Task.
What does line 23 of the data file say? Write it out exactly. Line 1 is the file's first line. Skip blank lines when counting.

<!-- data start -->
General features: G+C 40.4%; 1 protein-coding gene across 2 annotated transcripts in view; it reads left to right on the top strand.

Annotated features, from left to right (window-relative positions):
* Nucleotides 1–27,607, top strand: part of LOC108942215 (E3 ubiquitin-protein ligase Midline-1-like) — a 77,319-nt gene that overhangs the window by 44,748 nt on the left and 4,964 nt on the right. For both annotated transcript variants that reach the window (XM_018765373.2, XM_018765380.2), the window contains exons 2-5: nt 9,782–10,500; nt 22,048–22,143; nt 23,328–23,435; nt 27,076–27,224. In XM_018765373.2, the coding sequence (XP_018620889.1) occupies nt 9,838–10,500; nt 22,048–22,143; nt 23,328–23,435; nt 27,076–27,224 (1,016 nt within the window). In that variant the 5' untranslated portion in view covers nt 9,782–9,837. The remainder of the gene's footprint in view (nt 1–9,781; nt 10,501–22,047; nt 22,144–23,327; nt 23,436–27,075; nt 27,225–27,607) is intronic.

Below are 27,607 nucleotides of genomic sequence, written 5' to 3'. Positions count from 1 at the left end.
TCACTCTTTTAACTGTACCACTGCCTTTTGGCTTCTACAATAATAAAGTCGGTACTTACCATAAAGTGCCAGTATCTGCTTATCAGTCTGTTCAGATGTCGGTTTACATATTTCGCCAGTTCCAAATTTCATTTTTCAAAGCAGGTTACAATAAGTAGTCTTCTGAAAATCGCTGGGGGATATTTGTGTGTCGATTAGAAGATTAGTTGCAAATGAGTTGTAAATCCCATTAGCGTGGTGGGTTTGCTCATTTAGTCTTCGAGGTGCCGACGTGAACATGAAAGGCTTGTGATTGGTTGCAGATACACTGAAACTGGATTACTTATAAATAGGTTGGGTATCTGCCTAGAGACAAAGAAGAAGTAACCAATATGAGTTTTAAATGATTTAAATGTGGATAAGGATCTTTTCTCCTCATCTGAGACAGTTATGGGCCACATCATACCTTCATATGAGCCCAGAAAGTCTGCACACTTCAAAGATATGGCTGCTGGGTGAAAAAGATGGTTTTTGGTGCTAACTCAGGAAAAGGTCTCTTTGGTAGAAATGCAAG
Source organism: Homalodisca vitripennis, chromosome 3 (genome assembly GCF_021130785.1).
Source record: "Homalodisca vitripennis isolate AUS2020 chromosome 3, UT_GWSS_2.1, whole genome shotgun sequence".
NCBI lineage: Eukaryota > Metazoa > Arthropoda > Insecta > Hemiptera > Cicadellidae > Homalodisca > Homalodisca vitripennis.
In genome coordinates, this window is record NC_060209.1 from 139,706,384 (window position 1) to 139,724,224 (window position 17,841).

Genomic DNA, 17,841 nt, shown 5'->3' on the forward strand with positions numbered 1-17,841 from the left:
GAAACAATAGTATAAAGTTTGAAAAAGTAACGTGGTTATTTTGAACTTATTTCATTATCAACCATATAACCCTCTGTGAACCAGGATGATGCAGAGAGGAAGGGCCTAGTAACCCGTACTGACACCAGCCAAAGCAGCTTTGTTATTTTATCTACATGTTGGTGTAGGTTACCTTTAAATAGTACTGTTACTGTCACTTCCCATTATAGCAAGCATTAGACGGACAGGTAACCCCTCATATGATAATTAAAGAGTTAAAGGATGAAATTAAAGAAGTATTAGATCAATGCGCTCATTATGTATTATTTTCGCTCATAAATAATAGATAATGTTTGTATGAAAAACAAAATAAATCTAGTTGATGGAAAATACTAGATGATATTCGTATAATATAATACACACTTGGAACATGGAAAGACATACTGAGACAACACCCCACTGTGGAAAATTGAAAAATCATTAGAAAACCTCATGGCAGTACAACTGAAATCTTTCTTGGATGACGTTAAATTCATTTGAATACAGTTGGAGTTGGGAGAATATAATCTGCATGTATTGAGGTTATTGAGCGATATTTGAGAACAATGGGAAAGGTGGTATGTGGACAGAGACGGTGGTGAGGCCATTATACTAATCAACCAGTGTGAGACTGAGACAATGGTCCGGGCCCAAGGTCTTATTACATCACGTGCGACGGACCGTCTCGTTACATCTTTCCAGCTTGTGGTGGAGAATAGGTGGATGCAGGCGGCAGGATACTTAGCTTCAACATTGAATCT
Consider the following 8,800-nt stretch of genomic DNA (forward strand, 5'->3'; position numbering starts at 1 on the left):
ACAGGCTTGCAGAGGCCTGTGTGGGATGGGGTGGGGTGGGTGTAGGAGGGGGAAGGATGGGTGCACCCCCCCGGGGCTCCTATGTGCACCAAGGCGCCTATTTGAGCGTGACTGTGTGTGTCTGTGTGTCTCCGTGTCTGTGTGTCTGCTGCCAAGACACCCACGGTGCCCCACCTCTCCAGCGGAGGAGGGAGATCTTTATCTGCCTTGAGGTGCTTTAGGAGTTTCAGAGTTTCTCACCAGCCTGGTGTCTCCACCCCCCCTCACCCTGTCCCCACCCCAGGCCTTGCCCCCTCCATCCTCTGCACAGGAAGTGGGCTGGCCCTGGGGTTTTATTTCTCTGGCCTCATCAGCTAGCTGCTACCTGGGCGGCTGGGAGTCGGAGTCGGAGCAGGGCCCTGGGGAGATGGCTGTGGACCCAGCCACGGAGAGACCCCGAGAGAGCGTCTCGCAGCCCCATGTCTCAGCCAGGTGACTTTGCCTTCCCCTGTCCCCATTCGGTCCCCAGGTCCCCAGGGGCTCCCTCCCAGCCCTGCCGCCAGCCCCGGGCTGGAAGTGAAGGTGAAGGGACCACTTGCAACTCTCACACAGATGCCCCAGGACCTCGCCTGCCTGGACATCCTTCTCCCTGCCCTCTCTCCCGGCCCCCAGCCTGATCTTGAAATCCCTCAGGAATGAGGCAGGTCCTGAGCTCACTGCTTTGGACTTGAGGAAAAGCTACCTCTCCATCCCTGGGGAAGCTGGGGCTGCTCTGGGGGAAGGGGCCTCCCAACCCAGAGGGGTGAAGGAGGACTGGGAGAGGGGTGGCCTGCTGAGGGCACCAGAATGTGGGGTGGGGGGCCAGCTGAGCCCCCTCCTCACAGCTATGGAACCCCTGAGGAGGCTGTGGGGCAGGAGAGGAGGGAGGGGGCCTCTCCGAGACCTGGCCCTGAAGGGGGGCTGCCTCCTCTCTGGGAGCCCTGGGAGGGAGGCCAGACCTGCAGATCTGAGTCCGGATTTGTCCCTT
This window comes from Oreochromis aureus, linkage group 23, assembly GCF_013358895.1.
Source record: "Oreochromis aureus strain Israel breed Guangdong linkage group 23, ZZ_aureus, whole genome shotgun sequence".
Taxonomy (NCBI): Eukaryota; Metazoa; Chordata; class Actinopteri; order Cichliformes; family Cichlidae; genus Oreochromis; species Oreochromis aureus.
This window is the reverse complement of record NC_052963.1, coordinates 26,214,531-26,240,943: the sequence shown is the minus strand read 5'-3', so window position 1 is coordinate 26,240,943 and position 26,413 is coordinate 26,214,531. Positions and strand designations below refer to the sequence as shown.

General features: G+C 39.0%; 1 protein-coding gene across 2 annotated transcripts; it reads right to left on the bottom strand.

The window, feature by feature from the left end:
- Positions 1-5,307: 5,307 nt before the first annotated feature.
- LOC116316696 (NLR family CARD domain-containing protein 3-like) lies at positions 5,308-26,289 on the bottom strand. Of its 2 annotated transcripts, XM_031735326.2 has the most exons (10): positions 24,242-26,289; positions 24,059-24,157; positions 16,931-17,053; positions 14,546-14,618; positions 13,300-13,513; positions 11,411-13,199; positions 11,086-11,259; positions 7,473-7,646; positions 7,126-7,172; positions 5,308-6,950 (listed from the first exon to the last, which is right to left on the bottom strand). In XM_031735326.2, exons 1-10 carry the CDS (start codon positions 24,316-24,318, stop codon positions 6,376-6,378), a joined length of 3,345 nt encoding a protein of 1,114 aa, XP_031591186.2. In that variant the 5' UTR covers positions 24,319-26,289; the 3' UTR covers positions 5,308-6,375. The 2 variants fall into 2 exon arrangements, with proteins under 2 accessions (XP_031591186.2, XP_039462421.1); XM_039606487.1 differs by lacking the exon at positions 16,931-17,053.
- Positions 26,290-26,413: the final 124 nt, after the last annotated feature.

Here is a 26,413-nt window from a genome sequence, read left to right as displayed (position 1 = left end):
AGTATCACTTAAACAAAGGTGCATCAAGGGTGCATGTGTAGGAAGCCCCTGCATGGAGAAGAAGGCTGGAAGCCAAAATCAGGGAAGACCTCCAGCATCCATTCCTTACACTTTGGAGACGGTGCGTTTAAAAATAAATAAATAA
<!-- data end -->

Here is a 26,413-nt window from a genome sequence, read left to right as displayed (position 1 = left end):